The frames have sprued to the insides two x 1mm thick, thickening lengths that if fitted will make the frames 1mm's thicker either side. Your choice of gearbox will dictate if you use these or how much of them you use as you can cut them to size to thicken up most of the frames and leave a thinner area for a gearbox if needed.
For the Bogie to work there are two options:
A) A thin 'cheesehead' bolt with a approximately a 1.5mm diametre thread (such as a 10 or 11BA) can pe pushed through the underside of the Bogey up into the bottom of the Loco Body under the smokebox and screwed in, this will allow the Bogey to turn in its arc and also provide lateral movement. Adding a weak spring (like those in sprung coupling packs) with a thin washer soldered to it providing a slide helps.
B) Possibly the easier option, screw the chassis to the body with a 10 or 11BA bolt using the holes underneath the Smokebox, then using the optional Pivot Arm that was also sprue joined to the Bogie, screw this upwards into the rear chassis hole located in front of the front Driving Wheel, then at the other end screw a bolt downwards into it and through the Bogie, finally cap it with a nut and secure with a paint blob. The clearence between the top of the bolt head and the bolt head that joines the chassis to the body is minimal. If it conflicts a few gentle passes with a fine file will sort this easily. The Pivot Arm is printed to the correct orientation so be sure to fit it the correct way!
The chassis will self tap.
For pick ups, crank pins, motors, gearboxes etc and the Coupling Rods (available on this site), the same methods used for conventional kit building need to be applied, and there are many options.
For the test builds the 'traditional' method of PCB strips and 0.45mm brass wire/rod was used to good effect.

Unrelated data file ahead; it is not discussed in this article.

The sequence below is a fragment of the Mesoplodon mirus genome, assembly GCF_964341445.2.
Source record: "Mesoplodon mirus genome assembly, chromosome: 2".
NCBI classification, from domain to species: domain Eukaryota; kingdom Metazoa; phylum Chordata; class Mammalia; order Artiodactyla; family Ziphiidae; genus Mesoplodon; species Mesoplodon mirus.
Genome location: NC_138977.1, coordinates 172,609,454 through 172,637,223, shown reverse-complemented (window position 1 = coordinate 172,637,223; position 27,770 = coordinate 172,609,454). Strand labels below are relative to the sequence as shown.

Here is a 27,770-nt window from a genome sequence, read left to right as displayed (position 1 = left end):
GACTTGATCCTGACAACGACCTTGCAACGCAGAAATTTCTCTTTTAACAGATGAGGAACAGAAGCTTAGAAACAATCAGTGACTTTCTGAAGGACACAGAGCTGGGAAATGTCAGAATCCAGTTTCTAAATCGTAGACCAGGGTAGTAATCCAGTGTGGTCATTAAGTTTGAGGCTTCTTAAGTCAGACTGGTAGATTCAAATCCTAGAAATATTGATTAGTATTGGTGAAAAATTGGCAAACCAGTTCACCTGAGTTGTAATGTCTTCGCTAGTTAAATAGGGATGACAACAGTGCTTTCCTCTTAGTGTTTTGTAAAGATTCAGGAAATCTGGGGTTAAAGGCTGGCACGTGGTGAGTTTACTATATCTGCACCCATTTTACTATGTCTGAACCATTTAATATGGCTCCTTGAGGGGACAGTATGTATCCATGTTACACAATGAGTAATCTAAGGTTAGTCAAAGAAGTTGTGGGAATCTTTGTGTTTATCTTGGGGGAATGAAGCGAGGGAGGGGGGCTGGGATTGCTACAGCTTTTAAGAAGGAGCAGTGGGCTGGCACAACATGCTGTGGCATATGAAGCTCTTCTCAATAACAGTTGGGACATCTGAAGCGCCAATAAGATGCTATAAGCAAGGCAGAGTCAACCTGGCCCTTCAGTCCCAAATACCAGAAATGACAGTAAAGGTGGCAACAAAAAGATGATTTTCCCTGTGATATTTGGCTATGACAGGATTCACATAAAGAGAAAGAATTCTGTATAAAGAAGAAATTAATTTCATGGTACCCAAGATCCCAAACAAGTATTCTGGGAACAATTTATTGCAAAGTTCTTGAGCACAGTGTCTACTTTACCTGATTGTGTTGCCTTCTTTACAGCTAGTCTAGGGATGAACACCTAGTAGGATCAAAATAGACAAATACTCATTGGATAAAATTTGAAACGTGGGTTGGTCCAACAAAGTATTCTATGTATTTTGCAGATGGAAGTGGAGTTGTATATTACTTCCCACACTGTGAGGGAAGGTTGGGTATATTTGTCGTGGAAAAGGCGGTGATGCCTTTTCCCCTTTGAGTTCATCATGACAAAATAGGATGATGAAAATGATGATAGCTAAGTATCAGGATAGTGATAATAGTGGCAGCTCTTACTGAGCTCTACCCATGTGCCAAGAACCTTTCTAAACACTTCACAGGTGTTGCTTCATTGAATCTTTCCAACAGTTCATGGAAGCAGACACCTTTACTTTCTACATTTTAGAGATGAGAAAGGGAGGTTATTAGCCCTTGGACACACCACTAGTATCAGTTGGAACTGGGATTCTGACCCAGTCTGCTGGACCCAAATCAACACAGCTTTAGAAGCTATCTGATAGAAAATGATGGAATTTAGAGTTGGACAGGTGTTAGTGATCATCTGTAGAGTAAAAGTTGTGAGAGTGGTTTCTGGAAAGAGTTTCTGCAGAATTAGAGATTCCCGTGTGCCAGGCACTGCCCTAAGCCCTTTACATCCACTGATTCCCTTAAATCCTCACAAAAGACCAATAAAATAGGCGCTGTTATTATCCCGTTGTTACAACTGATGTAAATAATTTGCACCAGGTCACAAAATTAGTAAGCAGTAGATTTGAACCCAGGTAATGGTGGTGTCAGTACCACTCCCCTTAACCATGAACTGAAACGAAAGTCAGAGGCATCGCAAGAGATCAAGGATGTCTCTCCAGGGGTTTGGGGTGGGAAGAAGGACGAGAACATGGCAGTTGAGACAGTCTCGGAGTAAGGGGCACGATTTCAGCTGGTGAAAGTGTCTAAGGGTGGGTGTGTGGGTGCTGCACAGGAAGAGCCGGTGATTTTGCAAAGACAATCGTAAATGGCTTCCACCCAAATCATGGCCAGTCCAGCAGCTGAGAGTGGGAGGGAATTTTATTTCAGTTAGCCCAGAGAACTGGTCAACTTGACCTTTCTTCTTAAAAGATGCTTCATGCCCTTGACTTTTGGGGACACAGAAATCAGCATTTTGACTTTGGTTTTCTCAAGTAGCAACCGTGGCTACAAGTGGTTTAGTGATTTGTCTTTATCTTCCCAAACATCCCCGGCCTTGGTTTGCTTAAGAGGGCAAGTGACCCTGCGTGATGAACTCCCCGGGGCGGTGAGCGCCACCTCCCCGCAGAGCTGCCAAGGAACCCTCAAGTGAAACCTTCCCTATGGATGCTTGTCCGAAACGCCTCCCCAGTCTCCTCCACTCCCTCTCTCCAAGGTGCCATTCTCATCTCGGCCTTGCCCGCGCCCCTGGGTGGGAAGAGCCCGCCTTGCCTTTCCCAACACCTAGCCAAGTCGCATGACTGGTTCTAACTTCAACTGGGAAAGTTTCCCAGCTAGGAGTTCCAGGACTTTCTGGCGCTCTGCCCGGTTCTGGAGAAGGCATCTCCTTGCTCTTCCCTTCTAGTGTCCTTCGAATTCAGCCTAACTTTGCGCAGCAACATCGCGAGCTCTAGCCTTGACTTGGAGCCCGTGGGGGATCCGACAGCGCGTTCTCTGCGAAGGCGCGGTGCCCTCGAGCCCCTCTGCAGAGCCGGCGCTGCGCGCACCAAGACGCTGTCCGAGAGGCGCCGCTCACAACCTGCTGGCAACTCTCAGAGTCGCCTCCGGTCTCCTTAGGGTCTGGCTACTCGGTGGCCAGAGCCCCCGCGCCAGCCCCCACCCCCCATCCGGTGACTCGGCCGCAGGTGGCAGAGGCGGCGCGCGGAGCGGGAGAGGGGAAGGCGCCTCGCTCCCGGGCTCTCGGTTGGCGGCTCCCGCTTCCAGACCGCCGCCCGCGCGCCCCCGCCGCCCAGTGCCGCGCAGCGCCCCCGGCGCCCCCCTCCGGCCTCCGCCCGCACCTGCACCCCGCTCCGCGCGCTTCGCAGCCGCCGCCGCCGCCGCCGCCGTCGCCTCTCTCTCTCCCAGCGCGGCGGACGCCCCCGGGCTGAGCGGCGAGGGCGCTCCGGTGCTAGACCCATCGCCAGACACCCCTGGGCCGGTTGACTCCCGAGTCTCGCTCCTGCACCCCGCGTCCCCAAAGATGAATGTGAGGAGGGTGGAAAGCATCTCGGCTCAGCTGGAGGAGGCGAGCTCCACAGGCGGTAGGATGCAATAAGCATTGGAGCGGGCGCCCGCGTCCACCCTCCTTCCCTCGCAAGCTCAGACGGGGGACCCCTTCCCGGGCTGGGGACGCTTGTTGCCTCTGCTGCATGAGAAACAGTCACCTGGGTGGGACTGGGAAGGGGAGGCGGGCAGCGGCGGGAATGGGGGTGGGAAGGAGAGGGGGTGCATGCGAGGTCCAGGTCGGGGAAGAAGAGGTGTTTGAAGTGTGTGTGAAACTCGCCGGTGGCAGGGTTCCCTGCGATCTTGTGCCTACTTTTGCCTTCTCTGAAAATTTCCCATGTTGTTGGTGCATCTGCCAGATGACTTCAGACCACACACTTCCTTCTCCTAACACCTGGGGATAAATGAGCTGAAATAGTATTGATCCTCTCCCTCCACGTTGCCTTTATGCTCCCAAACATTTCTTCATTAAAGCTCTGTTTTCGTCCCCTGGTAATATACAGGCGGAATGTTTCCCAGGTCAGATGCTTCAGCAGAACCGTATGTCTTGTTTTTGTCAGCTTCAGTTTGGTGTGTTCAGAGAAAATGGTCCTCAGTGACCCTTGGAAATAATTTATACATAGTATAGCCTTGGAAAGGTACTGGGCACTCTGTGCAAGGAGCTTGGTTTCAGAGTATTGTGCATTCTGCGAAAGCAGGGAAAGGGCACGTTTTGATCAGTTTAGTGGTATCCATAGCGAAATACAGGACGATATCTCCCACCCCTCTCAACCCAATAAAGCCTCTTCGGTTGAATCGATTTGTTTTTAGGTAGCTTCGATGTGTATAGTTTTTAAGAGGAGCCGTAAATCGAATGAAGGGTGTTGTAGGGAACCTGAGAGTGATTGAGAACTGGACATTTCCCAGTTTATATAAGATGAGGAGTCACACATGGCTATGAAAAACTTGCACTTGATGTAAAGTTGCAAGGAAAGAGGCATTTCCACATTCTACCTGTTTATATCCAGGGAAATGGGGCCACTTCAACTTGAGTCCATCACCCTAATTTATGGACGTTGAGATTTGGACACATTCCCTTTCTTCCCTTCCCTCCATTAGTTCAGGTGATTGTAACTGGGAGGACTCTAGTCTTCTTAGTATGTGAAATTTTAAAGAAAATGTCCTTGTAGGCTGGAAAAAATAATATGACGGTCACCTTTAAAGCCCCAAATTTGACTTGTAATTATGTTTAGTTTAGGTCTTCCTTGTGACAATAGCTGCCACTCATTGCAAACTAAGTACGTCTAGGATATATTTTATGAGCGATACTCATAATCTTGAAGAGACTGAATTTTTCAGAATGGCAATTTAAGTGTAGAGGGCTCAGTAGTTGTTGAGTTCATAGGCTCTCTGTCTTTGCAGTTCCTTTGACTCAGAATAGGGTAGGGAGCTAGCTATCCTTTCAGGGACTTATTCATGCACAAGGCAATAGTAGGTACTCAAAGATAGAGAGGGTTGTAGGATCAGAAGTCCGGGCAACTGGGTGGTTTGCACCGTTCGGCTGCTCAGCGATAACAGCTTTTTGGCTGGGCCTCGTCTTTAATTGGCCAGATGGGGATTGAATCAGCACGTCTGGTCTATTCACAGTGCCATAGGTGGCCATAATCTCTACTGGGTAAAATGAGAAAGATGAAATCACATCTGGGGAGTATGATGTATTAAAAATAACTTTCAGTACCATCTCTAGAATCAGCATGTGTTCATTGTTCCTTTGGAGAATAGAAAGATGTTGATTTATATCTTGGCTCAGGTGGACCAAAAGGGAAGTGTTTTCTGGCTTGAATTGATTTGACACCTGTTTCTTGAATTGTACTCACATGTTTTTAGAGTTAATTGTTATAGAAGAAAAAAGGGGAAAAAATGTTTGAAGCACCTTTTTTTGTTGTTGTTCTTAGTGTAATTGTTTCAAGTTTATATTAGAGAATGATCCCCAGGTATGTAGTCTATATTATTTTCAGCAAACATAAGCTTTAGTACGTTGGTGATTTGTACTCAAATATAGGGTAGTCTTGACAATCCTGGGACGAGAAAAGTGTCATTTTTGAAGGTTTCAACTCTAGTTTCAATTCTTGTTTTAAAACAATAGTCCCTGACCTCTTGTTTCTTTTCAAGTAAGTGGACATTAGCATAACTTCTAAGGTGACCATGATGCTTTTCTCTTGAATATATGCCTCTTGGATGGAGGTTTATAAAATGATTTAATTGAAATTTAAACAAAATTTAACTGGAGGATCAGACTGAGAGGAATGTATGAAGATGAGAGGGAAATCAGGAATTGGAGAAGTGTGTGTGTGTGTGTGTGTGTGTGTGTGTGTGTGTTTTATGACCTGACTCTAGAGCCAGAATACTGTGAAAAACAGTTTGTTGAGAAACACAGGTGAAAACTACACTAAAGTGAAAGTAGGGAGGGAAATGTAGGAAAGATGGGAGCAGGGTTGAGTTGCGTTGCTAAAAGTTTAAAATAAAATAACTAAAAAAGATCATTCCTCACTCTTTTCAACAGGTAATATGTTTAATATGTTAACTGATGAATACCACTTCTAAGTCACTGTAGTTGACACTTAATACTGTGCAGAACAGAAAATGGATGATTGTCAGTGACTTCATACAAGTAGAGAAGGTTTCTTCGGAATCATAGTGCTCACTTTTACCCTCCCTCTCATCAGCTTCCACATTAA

General note: Once the chassis is built and working you may need to file/shave a small amount of material from under loco body for the coupling rods due to the running plate needing to be printed thicker than a scale reality. On some models sometimes the inside edge of the splashers need a small amount shaving away too (moreso in P4). A few passes with a brass brush in a mini drill makes this a 2 second job though.
Initial builds were done with Alan Gibson wheels that have a 14" 'throw' on the crankpins. The K2's had a throw of 12" and so this also explains some of the shaving of material needed if using 14" throw wheels. Alan Gibson do currently do wheels with a throw of 13" so these will work even better needing less shaving.
Alan Gibson code =
4872V, 6' 0" / 24.0mm, 20 spoke, LNER B13, Class Plain, PB, 13" (or the S4 equivalent)
To allow your model to be motorised without having to hack away at the underside of the firebox or boiler as is common with many of kits depending what parts you use, a 'Roadrunner +' Gearbox from High Level will fit nicely, using a drive extender may make things easier too, especially if fitting a fly wheel. These components were used in the research and development trial builds.
EDIT: Future builds have shown that a London Road Models GB4 Single stage Motor Mount (Gearbox) fits better, is cheaper and quicker to build. As with all loco kits the choice is entirely yours though.
For wheels, axles, crankpins etc
Alan Gibson is a great resource
...as is Markits
For Motors and Gearboxes, High Level are recommended.
For crank pins, hand rail rod/wire and pillars, washers, bearings and other small sundry items Mainly Trains is a good website to visit.
But of course you can use whatever suits your needs and preference best,
the above has been typed out to hopefully aid you should you be new to kit building. The advantage of these 3D printed kits is 90% of the work is done for you, both on the body and the chassis.